Top scientists from a variety of fields say they are about as certain that global warming is a real, man-made threat as they are that cigarettes kill. Getty Images
Hide Caption

Leaked global warming report sees violent, sicker, poorer future

a a a a
Share this story

WASHINGTON (AP) -- Starvation, poverty, flooding, heat waves, droughts, war and disease already lead to human tragedies. They're likely to worsen as the world warms from man-made climate change, a leaked draft of an international scientific report forecasts.

The Nobel Peace Prize-winning Intergovernmental Panel on Climate Change will issue a report next March on how global warming is already affecting the way people live and what will happen in the future, including a worldwide drop in income. A leaked copy of a draft of the summary of the report appeared online Friday on a climate skeptic's website. Governments will spend the next few months making comments about the draft.

"We've seen a lot of impacts and they've had consequences," Carnegie Institution climate scientist Chris Field, who heads the report, told The Associated Press on Saturday. "And we will see more in the future."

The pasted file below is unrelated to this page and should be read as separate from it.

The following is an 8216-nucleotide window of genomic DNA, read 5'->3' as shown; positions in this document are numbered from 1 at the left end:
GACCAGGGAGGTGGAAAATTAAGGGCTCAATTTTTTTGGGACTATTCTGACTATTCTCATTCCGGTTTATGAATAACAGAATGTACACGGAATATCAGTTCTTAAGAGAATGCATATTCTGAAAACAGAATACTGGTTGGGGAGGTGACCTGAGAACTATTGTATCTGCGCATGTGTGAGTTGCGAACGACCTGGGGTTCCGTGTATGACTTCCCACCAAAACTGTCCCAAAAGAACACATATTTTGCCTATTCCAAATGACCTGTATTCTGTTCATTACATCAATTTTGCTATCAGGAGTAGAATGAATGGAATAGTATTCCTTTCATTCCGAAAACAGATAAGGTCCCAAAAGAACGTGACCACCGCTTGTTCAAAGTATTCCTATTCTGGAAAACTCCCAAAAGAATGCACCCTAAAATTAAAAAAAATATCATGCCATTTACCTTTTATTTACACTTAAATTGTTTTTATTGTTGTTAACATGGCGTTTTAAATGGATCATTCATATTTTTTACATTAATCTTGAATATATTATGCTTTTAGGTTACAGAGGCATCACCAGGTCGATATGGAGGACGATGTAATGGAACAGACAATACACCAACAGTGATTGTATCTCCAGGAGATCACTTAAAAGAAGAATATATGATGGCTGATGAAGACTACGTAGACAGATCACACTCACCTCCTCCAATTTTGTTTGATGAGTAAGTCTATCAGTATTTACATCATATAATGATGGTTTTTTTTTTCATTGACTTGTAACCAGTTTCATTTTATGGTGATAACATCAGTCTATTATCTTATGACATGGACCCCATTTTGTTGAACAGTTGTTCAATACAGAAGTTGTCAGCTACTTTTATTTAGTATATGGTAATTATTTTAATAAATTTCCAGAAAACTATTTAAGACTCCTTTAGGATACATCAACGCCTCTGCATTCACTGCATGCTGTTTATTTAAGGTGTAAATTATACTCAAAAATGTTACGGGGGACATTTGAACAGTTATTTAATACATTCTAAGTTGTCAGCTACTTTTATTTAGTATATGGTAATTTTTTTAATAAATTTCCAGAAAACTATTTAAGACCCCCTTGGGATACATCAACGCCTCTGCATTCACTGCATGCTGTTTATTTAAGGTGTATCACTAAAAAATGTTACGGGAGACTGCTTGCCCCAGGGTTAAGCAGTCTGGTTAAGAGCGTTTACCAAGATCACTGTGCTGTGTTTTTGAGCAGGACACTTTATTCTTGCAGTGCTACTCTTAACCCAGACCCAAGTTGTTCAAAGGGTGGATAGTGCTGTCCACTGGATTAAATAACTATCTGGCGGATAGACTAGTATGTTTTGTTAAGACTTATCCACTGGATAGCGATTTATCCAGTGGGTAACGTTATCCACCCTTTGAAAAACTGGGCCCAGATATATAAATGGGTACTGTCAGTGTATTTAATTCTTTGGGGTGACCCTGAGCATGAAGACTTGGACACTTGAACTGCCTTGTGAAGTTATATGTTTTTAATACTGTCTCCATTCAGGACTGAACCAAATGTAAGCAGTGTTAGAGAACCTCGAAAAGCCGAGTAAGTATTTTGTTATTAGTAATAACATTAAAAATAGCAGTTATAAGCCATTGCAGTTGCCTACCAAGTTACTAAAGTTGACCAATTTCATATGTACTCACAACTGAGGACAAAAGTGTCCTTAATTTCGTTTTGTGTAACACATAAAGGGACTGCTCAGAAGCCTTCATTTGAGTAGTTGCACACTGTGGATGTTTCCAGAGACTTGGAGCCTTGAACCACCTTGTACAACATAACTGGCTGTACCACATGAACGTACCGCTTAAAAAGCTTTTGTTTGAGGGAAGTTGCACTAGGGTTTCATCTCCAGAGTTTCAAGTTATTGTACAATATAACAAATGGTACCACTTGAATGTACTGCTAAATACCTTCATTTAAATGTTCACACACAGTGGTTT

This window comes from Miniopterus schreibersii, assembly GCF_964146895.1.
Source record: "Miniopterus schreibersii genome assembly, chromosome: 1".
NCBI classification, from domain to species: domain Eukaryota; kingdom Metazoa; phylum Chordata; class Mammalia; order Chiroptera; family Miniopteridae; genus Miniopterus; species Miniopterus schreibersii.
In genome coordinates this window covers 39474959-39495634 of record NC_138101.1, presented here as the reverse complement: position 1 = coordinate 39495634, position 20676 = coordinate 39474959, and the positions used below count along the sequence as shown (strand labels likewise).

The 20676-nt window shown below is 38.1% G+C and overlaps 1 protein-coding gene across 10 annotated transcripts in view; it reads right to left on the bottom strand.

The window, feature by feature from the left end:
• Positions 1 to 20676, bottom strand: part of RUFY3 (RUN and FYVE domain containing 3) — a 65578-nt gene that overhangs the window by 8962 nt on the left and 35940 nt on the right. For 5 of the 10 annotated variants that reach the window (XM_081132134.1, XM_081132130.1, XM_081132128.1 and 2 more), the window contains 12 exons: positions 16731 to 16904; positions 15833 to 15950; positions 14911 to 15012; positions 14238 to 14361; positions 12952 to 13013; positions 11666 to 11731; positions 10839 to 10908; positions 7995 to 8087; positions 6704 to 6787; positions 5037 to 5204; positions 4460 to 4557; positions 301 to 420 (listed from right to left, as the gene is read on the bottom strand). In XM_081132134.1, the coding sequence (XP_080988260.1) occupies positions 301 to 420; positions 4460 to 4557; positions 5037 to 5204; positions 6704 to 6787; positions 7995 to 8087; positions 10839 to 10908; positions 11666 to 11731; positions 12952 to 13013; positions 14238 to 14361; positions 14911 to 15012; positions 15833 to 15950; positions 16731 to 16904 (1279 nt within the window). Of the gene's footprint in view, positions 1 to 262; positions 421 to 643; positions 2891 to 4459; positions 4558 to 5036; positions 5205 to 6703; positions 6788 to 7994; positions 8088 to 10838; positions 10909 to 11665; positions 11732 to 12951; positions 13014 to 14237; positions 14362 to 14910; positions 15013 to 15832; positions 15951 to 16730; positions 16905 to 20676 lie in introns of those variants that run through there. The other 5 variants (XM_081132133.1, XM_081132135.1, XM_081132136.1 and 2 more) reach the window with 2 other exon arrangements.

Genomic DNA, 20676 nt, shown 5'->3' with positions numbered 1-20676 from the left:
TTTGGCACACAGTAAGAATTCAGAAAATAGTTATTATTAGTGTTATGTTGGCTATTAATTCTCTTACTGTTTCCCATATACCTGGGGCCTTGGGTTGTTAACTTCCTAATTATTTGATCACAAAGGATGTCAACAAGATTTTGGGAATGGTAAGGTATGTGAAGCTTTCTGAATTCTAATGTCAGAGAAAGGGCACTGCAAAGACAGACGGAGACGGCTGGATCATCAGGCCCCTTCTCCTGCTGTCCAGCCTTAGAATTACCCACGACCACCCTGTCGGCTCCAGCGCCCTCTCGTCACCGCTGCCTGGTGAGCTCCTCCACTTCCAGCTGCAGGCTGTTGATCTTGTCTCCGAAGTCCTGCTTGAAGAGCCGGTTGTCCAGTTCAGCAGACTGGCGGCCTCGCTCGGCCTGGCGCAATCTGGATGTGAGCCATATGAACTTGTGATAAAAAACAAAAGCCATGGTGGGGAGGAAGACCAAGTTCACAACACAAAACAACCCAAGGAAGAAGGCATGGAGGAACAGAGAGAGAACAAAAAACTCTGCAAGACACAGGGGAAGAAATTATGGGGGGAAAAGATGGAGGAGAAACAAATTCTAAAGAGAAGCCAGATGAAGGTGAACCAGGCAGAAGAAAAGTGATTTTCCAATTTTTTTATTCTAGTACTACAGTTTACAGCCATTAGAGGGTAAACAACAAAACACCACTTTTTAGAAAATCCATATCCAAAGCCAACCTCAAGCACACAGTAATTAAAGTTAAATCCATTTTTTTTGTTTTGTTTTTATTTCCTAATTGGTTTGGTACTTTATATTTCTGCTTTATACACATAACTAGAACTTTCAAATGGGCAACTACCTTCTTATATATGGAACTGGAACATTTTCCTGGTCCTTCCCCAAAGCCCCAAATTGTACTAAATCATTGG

Cities, where most of the world now lives, have the highest vulnerability, as do the globe's poorest people.

"Throughout the 21st century, climate change impacts will slow down economic growth and poverty reduction, further erode food security and trigger new poverty traps, the latter particularly in urban areas and emerging hotspots of hunger," the report says. "Climate change will exacerbate poverty in low- and lower-middle income countries and create new poverty pockets in upper-middle to high-income countries with increasing inequality."

For people living in poverty, the report says, "climate-related hazards constitute an additional burden."

The report says scientists have high confidence especially in what it calls certain "key risks":

-People dying from warming- and sea rise-related flooding, especially in big cities.

-Famine because of temperature and rain changes, especially for poorer nations.

-Farmers going broke because of lack of water.

-Infrastructure failures because of extreme weather.

-Dangerous and deadly heat waves worsening.

-Certain land and marine ecosystems failing.

"Human interface with the climate system is occurring and climate change poses risks for human and natural systems," the 29-page summary says.

None of the harms talked about in the report is solely due to global warming nor is climate change even the No. 1 cause, the scientists say. But a warmer world, with bursts of heavy rain and prolonged drought, will worsen some of these existing effects, they say.